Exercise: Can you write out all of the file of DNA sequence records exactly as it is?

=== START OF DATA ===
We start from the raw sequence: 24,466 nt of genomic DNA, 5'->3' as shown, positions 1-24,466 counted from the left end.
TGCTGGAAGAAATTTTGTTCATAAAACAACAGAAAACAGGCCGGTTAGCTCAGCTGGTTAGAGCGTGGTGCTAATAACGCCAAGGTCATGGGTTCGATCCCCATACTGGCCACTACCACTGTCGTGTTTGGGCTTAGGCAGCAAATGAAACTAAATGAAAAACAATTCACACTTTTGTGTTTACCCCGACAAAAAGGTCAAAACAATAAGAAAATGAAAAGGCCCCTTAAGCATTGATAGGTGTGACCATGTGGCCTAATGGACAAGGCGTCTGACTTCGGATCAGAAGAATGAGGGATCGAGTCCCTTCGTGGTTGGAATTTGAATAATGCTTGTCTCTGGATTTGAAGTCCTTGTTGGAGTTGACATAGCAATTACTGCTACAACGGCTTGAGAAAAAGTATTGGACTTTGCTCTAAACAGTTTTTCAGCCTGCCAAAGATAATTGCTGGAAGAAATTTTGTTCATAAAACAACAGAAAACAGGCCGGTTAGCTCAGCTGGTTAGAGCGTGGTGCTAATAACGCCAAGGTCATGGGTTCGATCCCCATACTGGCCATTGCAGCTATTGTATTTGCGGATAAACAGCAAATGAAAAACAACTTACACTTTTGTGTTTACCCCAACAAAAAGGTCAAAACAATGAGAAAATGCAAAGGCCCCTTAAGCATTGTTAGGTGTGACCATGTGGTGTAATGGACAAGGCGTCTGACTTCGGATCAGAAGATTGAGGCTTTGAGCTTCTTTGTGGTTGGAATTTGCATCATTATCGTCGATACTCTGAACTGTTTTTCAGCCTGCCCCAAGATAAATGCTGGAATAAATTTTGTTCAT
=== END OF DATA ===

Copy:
We start from the raw sequence: 24,466 nt of genomic DNA, 5'->3' as shown, positions 1-24,466 counted from the left end.
TGCTGGAAGAAATTTTGTTCATAAAACAACAGAAAACAGGCCGGTTAGCTCAGCTGGTTAGAGCGTGGTGCTAATAACGCCAAGGTCATGGGTTCGATCCCCATACTGGCCACTACCACTGTCGTGTTTGGGCTTAGGCAGCAAATGAAACTAAATGAAAAACAATTCACACTTTTGTGTTTACCCCGACAAAAAGGTCAAAACAATAAGAAAATGAAAAGGCCCCTTAAGCATTGATAGGTGTGACCATGTGGCCTAATGGACAAGGCGTCTGACTTCGGATCAGAAGAATGAGGGATCGAGTCCCTTCGTGGTTGGAATTTGAATAATGCTTGTCTCTGGATTTGAAGTCCTTGTTGGAGTTGACATAGCAATTACTGCTACAACGGCTTGAGAAAAAGTATTGGACTTTGCTCTAAACAGTTTTTCAGCCTGCCAAAGATAATTGCTGGAAGAAATTTTGTTCATAAAACAACAGAAAACAGGCCGGTTAGCTCAGCTGGTTAGAGCGTGGTGCTAATAACGCCAAGGTCATGGGTTCGATCCCCATACTGGCCATTGCAGCTATTGTATTTGCGGATAAACAGCAAATGAAAAACAACTTACACTTTTGTGTTTACCCCAACAAAAAGGTCAAAACAATGAGAAAATGCAAAGGCCCCTTAAGCATTGTTAGGTGTGACCATGTGGTGTAATGGACAAGGCGTCTGACTTCGGATCAGAAGATTGAGGCTTTGAGCTTCTTTGTGGTTGGAATTTGCATCATTATCGTCGATACTCTGAACTGTTTTTCAGCCTGCCCCAAGATAAATGCTGGAATAAATTTTGTTCAT